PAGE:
When he was faced with signing a 42-page lease complete with a personal financial guarantee, Maul said he began to think about buying a building and outfitting it for other entrepreneurs to share.
"eVirtual Suites is ideal for those seeking a part-time professional office environment-while projecting the prestige and perception of a professional office," says Maul, who purchased the building on Rosecrans Avenue in Hawthorne, California in 1998 and invested about $750,000 in renovating and upgrading the building, which features a parking garage and atrium.
"Telecommunications has made it possible for people to work from anywhere in the world," Maul says. "However, there's still a need to maintain a professional image. Dedicated business lines, answered by a live person, and a professional business address enable a businessperson to project the perception and prestige of a professional office."
Through a strategic alliance with Velocity Networks Inc., eVirtual also offers clients high-speed access to the Intenet via DSL and T-1 lines. For an additional charge, Velocity provides private networking, Web design and other Internet capabilities including linking a client's home and office to the unified messaging, Web hosting and Internet-based phone services offered by eVirtual Suites.
"Technology really makes it easy for a company to appear bigger and more professional," says Kurt Wolfgang, CEO of Velocity Networks. By signing up for an eVirtual and Velocity package, he says, "companies get a virtual office and get virtual technology. They don't have to shop two places." eVirtual client packages run from $165 for a basic package to $339 per month for a deluxe deal. There is a three-month commitment required. Velocity's add-on "Managed Office" packages start at $199.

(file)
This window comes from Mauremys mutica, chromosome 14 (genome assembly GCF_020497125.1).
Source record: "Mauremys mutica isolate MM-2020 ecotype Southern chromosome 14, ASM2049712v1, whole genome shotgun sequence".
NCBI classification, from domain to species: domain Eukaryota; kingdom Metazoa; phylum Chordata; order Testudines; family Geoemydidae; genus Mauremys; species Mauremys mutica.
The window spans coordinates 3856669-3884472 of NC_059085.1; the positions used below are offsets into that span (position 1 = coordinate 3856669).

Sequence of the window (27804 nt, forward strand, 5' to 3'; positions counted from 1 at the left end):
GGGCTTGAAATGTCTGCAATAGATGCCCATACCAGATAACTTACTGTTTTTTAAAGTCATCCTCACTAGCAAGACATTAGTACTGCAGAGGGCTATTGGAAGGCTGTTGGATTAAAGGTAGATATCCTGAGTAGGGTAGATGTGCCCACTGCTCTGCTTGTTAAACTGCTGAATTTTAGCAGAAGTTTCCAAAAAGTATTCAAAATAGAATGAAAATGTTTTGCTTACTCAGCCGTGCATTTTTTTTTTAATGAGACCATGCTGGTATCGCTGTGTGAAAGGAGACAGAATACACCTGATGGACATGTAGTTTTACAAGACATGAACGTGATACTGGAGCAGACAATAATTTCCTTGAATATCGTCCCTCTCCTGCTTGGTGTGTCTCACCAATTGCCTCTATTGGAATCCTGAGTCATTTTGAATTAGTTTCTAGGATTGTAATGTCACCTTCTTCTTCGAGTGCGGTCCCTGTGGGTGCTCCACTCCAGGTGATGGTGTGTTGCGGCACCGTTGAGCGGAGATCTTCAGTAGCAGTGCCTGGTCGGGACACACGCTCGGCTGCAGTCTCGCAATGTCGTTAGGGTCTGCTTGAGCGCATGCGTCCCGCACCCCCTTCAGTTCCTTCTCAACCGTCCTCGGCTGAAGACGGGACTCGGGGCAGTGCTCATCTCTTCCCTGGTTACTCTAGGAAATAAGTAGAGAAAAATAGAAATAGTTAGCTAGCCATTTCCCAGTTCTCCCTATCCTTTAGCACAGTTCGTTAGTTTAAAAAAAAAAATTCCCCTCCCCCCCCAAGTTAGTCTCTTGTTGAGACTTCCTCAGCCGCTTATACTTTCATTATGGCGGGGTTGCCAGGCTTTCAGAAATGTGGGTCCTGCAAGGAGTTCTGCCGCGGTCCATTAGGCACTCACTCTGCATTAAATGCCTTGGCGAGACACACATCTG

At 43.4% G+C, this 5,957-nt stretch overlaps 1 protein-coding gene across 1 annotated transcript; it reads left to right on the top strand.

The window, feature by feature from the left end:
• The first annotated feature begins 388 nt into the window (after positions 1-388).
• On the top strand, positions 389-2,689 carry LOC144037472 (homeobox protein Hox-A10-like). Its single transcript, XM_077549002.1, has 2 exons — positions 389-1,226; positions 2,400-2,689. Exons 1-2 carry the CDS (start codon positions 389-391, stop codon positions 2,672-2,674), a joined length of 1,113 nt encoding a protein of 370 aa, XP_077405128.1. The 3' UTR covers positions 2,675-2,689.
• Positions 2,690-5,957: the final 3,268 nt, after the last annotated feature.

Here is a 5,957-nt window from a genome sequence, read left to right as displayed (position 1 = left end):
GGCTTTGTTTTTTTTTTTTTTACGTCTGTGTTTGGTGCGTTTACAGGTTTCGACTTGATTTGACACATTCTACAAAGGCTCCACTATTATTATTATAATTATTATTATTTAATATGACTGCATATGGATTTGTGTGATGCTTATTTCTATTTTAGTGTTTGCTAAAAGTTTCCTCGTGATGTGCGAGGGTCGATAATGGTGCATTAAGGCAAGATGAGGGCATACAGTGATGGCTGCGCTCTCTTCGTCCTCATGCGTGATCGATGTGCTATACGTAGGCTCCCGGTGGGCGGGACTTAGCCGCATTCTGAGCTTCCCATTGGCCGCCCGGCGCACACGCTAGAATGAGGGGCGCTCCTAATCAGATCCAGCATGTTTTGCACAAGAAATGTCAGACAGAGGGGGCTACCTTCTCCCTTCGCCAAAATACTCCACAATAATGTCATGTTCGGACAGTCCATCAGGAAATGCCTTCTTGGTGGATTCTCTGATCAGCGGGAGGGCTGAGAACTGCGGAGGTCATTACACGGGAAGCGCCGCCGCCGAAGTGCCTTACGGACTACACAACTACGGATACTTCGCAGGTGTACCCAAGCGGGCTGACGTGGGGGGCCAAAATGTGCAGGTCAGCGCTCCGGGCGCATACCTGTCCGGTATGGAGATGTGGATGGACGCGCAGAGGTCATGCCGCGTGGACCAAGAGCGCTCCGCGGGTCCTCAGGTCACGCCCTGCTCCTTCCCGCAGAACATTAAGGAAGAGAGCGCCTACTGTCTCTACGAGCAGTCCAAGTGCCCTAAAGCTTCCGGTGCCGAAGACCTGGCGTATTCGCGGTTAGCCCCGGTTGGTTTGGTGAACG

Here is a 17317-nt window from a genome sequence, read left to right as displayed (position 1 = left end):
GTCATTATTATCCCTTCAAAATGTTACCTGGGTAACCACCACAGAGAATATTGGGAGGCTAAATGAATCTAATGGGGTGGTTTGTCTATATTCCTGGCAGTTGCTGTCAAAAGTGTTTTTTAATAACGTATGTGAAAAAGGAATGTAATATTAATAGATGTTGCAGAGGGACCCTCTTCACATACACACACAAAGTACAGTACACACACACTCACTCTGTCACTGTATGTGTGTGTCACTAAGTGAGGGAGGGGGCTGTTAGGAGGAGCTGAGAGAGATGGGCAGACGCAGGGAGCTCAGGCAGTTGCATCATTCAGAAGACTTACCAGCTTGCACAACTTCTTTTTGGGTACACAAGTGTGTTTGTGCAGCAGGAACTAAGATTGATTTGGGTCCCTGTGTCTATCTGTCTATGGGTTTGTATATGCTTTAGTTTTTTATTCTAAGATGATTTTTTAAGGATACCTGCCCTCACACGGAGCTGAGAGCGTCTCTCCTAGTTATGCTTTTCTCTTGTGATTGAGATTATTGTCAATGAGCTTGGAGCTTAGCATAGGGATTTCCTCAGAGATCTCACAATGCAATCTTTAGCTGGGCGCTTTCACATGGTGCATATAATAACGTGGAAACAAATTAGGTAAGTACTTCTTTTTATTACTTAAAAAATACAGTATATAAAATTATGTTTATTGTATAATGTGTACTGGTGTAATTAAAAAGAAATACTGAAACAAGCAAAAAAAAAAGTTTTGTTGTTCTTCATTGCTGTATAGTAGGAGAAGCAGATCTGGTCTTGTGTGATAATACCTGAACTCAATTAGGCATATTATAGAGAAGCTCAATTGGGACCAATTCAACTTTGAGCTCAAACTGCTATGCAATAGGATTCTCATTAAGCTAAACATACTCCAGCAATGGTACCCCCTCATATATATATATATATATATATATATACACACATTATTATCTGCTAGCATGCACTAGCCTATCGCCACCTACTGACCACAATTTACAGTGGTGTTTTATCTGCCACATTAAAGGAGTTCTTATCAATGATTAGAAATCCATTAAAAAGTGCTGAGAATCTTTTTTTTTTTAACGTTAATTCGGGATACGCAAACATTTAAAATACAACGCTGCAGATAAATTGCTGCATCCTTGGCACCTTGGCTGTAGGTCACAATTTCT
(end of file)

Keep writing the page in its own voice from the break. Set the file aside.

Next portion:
Todaro says the price he pays for his comfortable, upscale, high-tech office feels right.
"It's high enough to keep the flake factor out, but low enough to be affordable," he says. "It's as nice as being on the 18th floor of an executive building."
Should You Stay or Should You Go?
So how do you know it's time to move out or rent space in a virtual office?
According to homebased business expert Oberlin, the best reasons for moving out are: You have the necessary cash flow to support an outside office, you absolutely have to have more space for yourself and employees, or you need to upgrade your image to attract or retain clients.
"If you go through feast or famine periods, it might not be such a great idea to rent an office," Oberlin advises. "The rent is due each month no matter what. You have to have the kind of business where cash flows in steadily."
Oberlin says homebased workers are still perceived negatively by some but can overcome that by projecting as professional a business image as possible.
Virtual offices can add to your professional arsenal with little risk. "The few times you need it, it's there," Oberlin says. "You can look larger, but stay small."
Reporting by Anne Ruth
Jane Applegate is a syndicated columnist, author and founder of SBTV.com, which provides online multimedia resources for entrepreneurs.